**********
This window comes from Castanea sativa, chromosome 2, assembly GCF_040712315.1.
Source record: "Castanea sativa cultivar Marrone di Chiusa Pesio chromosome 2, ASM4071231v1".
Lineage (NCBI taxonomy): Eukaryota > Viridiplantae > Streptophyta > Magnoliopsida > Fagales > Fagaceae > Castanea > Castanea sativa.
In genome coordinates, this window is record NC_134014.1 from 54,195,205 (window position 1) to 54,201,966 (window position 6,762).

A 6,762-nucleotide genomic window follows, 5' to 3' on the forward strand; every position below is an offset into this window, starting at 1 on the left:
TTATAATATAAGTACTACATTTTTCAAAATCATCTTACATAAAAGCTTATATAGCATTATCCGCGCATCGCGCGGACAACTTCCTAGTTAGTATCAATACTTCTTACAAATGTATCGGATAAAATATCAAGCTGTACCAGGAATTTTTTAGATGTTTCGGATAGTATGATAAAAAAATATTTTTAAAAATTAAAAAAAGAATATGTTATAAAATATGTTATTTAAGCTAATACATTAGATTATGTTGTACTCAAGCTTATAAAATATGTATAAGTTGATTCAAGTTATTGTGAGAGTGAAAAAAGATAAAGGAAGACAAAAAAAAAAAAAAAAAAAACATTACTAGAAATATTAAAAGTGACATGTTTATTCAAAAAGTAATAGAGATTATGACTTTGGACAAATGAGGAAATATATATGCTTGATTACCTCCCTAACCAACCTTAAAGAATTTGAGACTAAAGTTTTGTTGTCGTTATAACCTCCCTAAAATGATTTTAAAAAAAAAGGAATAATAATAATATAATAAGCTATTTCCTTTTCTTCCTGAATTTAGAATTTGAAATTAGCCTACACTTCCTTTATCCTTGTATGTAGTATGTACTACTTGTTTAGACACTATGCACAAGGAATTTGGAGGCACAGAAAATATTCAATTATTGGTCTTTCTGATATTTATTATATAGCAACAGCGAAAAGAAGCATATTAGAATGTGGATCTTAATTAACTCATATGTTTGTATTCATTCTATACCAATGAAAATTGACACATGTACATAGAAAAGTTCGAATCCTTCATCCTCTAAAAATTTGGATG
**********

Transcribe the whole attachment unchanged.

This window comes from Castanea sativa, chromosome 2, assembly GCF_040712315.1.
Source record: "Castanea sativa cultivar Marrone di Chiusa Pesio chromosome 2, ASM4071231v1".
Lineage (NCBI taxonomy): Eukaryota > Viridiplantae > Streptophyta > Magnoliopsida > Fagales > Fagaceae > Castanea > Castanea sativa.
In genome coordinates, this window is record NC_134014.1 from 54,195,205 (window position 1) to 54,201,966 (window position 6,762).

A 6,762-nucleotide genomic window follows, 5' to 3' on the forward strand; every position below is an offset into this window, starting at 1 on the left:
TTATAATATAAGTACTACATTTTTCAAAATCATCTTACATAAAAGCTTATATAGCATTATCCGCGCATCGCGCGGACAACTTCCTAGTTAGTATCAATACTTCTTACAAATGTATCGGATAAAATATCAAGCTGTACCAGGAATTTTTTAGATGTTTCGGATAGTATGATAAAAAAATATTTTTAAAAATTAAAAAAAGAATATGTTATAAAATATGTTATTTAAGCTAATACATTAGATTATGTTGTACTCAAGCTTATAAAATATGTATAAGTTGATTCAAGTTATTGTGAGAGTGAAAAAAGATAAAGGAAGACAAAAAAAAAAAAAAAAAAAACATTACTAGAAATATTAAAAGTGACATGTTTATTCAAAAAGTAATAGAGATTATGACTTTGGACAAATGAGGAAATATATATGCTTGATTACCTCCCTAACCAACCTTAAAGAATTTGAGACTAAAGTTTTGTTGTCGTTATAACCTCCCTAAAATGATTTTAAAAAAAAAGGAATAATAATAATATAATAAGCTATTTCCTTTTCTTCCTGAATTTAGAATTTGAAATTAGCCTACACTTCCTTTATCCTTGTATGTAGTATGTACTACTTGTTTAGACACTATGCACAAGGAATTTGGAGGCACAGAAAATATTCAATTATTGGTCTTTCTGATATTTATTATATAGCAACAGCGAAAAGAAGCATATTAGAATGTGGATCTTAATTAACTCATATGTTTGTATTCATTCTATACCAATGAAAATTGACACATGTACATAGAAAAGTTCGAATCCTTCATCCTCTAAAAATTTGGATG